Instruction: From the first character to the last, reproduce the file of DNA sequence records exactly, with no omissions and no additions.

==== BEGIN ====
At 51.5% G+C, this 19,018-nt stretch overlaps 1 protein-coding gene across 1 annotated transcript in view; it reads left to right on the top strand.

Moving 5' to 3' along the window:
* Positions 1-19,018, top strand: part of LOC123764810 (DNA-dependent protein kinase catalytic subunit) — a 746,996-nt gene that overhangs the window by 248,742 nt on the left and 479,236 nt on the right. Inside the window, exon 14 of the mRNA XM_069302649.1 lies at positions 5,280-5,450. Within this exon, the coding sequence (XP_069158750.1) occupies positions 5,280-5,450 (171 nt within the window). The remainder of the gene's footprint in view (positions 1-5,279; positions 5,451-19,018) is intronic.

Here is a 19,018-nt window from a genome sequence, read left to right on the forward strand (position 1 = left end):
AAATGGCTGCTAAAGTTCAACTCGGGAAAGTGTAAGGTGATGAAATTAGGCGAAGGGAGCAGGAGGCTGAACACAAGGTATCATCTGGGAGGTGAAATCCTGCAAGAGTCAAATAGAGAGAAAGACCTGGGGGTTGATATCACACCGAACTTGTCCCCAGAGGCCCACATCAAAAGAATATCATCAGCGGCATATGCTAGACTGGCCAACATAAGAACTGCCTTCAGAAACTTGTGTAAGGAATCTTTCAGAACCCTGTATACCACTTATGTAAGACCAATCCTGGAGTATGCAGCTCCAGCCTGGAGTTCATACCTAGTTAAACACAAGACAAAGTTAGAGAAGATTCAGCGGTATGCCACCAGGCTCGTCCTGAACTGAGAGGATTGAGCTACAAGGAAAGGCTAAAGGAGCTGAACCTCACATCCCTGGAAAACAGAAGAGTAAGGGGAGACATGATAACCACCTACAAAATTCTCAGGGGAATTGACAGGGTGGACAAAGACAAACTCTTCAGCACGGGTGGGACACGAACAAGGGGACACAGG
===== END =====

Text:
At 51.5% G+C, this 19,018-nt stretch overlaps 1 protein-coding gene across 1 annotated transcript in view; it reads left to right on the top strand.

Moving 5' to 3' along the window:
* Positions 1-19,018, top strand: part of LOC123764810 (DNA-dependent protein kinase catalytic subunit) — a 746,996-nt gene that overhangs the window by 248,742 nt on the left and 479,236 nt on the right. Inside the window, exon 14 of the mRNA XM_069302649.1 lies at positions 5,280-5,450. Within this exon, the coding sequence (XP_069158750.1) occupies positions 5,280-5,450 (171 nt within the window). The remainder of the gene's footprint in view (positions 1-5,279; positions 5,451-19,018) is intronic.

Here is a 19,018-nt window from a genome sequence, read left to right on the forward strand (position 1 = left end):
AAATGGCTGCTAAAGTTCAACTCGGGAAAGTGTAAGGTGATGAAATTAGGCGAAGGGAGCAGGAGGCTGAACACAAGGTATCATCTGGGAGGTGAAATCCTGCAAGAGTCAAATAGAGAGAAAGACCTGGGGGTTGATATCACACCGAACTTGTCCCCAGAGGCCCACATCAAAAGAATATCATCAGCGGCATATGCTAGACTGGCCAACATAAGAACTGCCTTCAGAAACTTGTGTAAGGAATCTTTCAGAACCCTGTATACCACTTATGTAAGACCAATCCTGGAGTATGCAGCTCCAGCCTGGAGTTCATACCTAGTTAAACACAAGACAAAGTTAGAGAAGATTCAGCGGTATGCCACCAGGCTCGTCCTGAACTGAGAGGATTGAGCTACAAGGAAAGGCTAAAGGAGCTGAACCTCACATCCCTGGAAAACAGAAGAGTAAGGGGAGACATGATAACCACCTACAAAATTCTCAGGGGAATTGACAGGGTGGACAAAGACAAACTCTTCAGCACGGGTGGGACACGAACAAGGGGACACAGG